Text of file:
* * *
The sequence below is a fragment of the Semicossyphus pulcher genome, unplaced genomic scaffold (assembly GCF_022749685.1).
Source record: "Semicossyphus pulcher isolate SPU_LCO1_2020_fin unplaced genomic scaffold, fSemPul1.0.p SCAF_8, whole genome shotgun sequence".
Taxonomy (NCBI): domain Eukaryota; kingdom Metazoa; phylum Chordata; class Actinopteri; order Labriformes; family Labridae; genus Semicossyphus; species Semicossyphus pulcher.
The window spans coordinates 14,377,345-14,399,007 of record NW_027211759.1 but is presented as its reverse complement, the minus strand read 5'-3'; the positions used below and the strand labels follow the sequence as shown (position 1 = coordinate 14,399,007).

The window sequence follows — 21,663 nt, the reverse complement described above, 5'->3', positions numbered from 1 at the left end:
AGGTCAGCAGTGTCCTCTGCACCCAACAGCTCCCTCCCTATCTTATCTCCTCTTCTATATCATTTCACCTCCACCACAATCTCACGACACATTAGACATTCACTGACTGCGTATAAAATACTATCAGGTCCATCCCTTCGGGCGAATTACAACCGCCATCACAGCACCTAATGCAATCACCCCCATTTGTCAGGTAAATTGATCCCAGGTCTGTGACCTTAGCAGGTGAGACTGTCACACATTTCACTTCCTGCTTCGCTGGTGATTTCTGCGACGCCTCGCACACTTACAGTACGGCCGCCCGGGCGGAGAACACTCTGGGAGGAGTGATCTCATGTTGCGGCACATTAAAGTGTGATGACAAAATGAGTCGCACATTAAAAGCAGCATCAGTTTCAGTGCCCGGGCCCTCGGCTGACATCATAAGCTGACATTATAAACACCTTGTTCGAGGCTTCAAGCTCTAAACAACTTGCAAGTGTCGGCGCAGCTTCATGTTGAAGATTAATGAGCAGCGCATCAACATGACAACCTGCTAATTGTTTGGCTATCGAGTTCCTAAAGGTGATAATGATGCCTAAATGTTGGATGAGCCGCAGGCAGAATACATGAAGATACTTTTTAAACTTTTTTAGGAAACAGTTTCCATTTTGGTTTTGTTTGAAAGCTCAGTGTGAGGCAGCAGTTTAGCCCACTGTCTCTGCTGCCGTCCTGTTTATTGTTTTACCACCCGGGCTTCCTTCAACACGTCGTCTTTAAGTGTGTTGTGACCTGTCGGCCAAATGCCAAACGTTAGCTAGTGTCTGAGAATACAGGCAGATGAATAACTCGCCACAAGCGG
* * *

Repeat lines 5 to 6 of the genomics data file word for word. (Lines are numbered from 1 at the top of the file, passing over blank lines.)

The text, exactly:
The window sequence follows — 21,663 nt, the reverse complement described above, 5'->3', positions numbered from 1 at the left end:
AGGTCAGCAGTGTCCTCTGCACCCAACAGCTCCCTCCCTATCTTATCTCCTCTTCTATATCATTTCACCTCCACCACAATCTCACGACACATTAGACATTCACTGACTGCGTATAAAATACTATCAGGTCCATCCCTTCGGGCGAATTACAACCGCCATCACAGCACCTAATGCAATCACCCCCATTTGTCAGGTAAATTGATCCCAGGTCTGTGACCTTAGCAGGTGAGACTGTCACACATTTCACTTCCTGCTTCGCTGGTGATTTCTGCGACGCCTCGCACACTTACAGTACGGCCGCCCGGGCGGAGAACACTCTGGGAGGAGTGATCTCATGTTGCGGCACATTAAAGTGTGATGACAAAATGAGTCGCACATTAAAAGCAGCATCAGTTTCAGTGCCCGGGCCCTCGGCTGACATCATAAGCTGACATTATAAACACCTTGTTCGAGGCTTCAAGCTCTAAACAACTTGCAAGTGTCGGCGCAGCTTCATGTTGAAGATTAATGAGCAGCGCATCAACATGACAACCTGCTAATTGTTTGGCTATCGAGTTCCTAAAGGTGATAATGATGCCTAAATGTTGGATGAGCCGCAGGCAGAATACATGAAGATACTTTTTAAACTTTTTTAGGAAACAGTTTCCATTTTGGTTTTGTTTGAAAGCTCAGTGTGAGGCAGCAGTTTAGCCCACTGTCTCTGCTGCCGTCCTGTTTATTGTTTTACCACCCGGGCTTCCTTCAACACGTCGTCTTTAAGTGTGTTGTGACCTGTCGGCCAAATGCCAAACGTTAGCTAGTGTCTGAGAATACAGGCAGATGAATAACTCGCCACAAGCGG